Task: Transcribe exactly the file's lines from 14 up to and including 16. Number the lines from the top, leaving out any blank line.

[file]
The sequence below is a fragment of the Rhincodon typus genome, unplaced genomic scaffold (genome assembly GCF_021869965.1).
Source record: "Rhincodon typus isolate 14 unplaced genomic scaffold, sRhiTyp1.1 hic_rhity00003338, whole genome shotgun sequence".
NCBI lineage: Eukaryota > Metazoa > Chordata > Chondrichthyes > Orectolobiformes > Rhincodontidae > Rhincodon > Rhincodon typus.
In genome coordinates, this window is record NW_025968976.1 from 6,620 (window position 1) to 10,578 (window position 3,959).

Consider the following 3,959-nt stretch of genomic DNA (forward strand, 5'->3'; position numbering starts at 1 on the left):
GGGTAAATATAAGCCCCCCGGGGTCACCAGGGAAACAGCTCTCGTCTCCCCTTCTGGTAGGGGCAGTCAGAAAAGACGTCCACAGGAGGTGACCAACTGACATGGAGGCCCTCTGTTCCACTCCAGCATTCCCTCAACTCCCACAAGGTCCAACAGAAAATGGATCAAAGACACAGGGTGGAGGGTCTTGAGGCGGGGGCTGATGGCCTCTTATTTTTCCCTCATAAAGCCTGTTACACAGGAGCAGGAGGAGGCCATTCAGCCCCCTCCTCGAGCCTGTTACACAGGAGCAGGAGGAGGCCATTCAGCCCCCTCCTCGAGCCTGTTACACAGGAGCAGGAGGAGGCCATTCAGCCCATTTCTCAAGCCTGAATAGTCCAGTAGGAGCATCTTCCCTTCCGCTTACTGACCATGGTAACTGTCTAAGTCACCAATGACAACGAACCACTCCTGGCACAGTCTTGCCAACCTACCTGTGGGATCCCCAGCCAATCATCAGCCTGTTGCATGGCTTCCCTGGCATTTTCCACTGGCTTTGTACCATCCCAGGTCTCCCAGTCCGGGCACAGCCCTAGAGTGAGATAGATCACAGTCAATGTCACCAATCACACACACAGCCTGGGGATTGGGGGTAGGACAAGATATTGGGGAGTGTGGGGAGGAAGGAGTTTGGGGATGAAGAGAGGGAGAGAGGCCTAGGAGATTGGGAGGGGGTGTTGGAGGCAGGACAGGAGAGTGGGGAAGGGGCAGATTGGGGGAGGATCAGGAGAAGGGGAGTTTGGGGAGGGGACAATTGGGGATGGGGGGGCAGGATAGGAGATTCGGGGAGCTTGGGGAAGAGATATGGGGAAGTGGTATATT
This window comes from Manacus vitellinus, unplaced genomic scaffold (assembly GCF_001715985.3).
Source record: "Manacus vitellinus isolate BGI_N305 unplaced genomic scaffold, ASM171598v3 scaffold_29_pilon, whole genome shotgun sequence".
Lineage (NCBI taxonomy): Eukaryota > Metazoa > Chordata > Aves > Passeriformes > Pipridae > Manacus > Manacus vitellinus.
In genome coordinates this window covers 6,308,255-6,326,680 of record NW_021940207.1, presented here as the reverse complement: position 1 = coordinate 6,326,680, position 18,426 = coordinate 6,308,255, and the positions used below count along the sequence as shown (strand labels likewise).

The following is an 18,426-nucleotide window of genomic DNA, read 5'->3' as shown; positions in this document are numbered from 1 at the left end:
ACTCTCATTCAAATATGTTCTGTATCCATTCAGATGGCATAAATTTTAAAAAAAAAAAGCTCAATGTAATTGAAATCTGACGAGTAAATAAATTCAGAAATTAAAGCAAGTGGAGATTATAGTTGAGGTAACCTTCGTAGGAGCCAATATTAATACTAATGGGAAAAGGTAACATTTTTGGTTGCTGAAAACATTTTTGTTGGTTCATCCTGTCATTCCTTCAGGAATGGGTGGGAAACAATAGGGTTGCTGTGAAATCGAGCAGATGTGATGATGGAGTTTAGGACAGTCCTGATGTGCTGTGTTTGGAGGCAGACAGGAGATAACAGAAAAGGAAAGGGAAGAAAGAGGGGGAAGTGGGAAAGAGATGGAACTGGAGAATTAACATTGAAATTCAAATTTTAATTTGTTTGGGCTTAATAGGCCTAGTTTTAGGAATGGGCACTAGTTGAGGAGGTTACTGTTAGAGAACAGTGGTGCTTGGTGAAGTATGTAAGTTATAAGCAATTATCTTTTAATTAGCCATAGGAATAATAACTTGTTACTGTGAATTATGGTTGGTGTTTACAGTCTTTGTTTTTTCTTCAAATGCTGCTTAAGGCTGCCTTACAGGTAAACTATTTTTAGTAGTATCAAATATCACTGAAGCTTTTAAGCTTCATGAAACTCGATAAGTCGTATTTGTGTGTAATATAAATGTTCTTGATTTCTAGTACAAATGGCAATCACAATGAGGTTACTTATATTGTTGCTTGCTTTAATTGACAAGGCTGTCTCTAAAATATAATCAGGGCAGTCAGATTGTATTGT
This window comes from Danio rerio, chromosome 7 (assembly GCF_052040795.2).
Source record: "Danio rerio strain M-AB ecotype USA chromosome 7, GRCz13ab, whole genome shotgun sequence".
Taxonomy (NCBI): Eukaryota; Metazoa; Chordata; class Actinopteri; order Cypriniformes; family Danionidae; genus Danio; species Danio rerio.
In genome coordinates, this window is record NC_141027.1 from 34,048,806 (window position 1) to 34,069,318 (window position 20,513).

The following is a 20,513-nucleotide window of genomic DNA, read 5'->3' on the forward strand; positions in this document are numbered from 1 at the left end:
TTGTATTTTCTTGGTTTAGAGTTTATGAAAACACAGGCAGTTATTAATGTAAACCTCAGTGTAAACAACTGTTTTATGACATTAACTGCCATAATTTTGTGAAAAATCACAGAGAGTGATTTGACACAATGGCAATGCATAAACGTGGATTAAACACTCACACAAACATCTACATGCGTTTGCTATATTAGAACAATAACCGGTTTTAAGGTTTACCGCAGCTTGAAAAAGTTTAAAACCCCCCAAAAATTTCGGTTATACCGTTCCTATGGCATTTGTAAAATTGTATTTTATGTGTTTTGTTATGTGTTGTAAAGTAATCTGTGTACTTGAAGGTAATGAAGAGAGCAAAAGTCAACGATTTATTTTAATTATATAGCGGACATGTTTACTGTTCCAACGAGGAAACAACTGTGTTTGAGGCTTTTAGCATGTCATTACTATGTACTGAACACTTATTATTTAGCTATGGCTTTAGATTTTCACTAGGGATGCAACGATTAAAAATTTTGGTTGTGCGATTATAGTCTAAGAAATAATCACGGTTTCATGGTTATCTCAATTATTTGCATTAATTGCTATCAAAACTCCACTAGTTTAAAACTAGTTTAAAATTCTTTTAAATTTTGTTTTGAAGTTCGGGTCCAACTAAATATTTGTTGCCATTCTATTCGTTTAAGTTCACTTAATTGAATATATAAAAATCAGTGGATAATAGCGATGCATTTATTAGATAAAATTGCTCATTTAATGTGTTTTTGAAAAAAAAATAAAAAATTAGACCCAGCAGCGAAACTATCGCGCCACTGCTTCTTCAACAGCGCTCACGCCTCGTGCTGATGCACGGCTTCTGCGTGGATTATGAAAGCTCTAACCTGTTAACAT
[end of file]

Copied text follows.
Source record: "Danio rerio strain M-AB ecotype USA chromosome 7, GRCz13ab, whole genome shotgun sequence".
Taxonomy (NCBI): Eukaryota; Metazoa; Chordata; class Actinopteri; order Cypriniformes; family Danionidae; genus Danio; species Danio rerio.
In genome coordinates, this window is record NC_141027.1 from 34,048,806 (window position 1) to 34,069,318 (window position 20,513).